One of the primary reasons for choosing Drupal is that it is a database driven content management system and will allow for better solutions for shared content once we've moved more sites into the system. Additionally Drupal is a framework that we can more easily adjust to meet the demands of the evolving web.

OmniUpdate will be maintained and there are instances where it will make more sense for certain types of content to remain in that system.

The actual Drupal build took place between November 2012 and February 2013. We took part in an architecture workshop provided by Acquia, our Drupal hosting vendor, in November. We  strategized our needs and moved into a development period in January 2013. Digital Pulp began delivering coded templates in March 2013, which were integrated by mid-April. Once the design theme was integrated (drupalized) the Office of Public Affairs was able to begin moving new content into the home site and our migration team migrated content from the 4 academic departments.

We anticipate the delivery of an additional 30 design templates to offer our constituents including templates for administrative sites, Centers, special projects, special events, a multimedia exhibition, and a set that will refresh DartmouthNow. The work with Digital Pulp will be complete once these designs have been delivered.

Who else at was involved in the project and what were their roles? How did all the teams and individuals work together for a finished product?

Because this phase of the project was largely an integration of design and multiple technology systems, there were many players from within Computing Services as well as our ongoing association with Office of Public Affairs and our academic site partners involved. Bringing together a new event calendar, a new faculty directory, a refreshed people directory, and working towards an improved campus map, meant that collaborations with many groups in IISS took place between January and May. Some of these projects are ongoing and additional technology integrations are needed as we move through the remainder of our site migrations.

To name a few: Applications and Infrastructure Group, Web and Academic Development, Network Services, Identity Management [software development], Security.

Enthusiasm and assistance with this project was phenomenal. We felt fortunate to have so many skilled and helpful associates across Computing Services available to collaborate with on this large and complex project that affects all of Dartmouth's audiences.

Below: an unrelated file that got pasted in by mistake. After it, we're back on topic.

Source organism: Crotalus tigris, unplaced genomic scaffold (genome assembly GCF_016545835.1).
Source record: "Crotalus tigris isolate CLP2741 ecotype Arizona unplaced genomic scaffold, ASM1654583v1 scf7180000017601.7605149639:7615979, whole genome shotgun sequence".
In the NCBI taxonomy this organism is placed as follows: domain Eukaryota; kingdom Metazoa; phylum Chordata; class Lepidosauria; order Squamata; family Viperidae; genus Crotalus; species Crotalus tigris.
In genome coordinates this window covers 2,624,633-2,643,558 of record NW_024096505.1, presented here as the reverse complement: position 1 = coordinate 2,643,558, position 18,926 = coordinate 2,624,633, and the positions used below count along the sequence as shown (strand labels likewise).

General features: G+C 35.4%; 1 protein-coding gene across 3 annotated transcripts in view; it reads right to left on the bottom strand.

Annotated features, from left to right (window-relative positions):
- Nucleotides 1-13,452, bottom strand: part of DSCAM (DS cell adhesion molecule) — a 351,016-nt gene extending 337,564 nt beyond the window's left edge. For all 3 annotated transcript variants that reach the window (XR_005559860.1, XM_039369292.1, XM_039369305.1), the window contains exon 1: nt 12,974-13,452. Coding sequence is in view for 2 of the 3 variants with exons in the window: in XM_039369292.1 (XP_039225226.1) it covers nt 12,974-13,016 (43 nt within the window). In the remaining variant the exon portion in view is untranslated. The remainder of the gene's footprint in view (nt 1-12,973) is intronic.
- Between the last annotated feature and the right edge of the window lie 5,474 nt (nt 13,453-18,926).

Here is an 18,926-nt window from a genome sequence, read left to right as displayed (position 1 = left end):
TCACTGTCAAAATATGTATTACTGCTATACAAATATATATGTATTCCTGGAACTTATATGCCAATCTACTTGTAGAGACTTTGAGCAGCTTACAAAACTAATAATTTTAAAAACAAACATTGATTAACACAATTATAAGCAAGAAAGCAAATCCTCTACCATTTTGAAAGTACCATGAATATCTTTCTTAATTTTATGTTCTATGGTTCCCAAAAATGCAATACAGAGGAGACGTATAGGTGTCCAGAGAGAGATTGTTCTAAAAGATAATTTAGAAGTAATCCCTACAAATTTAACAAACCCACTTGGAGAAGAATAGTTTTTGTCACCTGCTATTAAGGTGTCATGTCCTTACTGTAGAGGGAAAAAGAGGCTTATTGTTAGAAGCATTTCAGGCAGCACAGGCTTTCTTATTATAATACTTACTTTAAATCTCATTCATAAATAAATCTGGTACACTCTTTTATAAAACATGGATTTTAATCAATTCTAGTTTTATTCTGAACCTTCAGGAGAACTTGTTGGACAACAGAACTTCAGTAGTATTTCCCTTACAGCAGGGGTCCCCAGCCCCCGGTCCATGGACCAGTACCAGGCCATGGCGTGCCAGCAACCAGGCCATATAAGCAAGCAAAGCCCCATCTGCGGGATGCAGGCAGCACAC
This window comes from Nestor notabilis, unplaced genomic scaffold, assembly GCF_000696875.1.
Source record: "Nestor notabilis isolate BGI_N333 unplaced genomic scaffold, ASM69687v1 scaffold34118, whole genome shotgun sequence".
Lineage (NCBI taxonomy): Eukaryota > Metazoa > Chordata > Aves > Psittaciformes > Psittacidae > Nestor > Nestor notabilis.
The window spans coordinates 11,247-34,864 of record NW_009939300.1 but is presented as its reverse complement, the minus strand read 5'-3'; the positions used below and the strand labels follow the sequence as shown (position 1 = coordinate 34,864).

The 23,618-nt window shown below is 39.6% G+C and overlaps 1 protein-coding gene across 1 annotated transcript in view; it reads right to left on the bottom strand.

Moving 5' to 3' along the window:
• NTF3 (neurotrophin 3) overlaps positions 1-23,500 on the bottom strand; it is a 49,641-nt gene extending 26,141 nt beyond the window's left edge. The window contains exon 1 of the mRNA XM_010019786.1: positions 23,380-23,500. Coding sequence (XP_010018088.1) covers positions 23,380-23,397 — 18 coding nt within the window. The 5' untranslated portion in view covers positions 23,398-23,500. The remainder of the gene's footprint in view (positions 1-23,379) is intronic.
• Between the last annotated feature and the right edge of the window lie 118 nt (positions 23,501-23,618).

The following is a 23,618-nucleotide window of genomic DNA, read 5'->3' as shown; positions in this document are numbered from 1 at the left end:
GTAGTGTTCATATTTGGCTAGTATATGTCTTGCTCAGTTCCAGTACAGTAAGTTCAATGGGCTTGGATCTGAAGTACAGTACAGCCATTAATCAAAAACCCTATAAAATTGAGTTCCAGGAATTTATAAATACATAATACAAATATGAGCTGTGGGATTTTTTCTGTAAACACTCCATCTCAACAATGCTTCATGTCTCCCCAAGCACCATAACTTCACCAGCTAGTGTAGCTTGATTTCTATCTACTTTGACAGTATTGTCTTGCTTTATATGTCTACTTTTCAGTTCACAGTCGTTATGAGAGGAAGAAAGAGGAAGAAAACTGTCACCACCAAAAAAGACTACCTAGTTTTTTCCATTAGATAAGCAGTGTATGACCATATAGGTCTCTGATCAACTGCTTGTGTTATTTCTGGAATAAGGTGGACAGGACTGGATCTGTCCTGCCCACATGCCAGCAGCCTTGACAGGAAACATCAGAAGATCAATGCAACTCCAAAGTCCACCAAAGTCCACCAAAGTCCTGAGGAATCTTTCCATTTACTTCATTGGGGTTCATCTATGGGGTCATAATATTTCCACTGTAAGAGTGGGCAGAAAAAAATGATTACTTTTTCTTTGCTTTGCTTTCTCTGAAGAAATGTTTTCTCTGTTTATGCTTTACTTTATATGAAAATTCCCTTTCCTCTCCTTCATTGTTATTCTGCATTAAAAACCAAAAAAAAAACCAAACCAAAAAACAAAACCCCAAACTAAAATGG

How have the websites been received?

The academic department site designs have just been completed last month and we believe that the site owners are happy with the outcome. Also, the next groups in the queue exhibit enthusiasm towards their site migration. We feel optimistic that the new design and technology systems are appreciated. Opinions will be gathered casually over the summer as we continue to work with our clients to move their sites into the system. The project is an evolving organism with more to come!

What have you and your team learned from this project?

The Web Services team has been on an intense learning curve, not only taking ownership of a new system but changing roles and processes within our team and finding new ways of working collaboratively on projects. We are on a new path now and working together to bring about these changes have been good for the team. Going forward, being able to offer better design and a more flexible publishing system to our constituents feels great!

Who is next on the list of “new websites”? What does the future hold for Dartmouth websites?

This summer we will be working through the migration of the remaining academic departments into new design and also begin work with the major centers (the Dickey Center, the Hood Museum, Rockefeller Center, Neukom Institute, and more). The administrative office sites will be moved into new design by the end of the year by integrating new design within the existing OmniUpdate content management system. This will allow the completion of design integration across all our sites to occur more swiftly and continued migration into Drupal will be less pressured.

Information on the migration project will be communicated as it progresses on the ITS website.

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Information, Technology & Consulting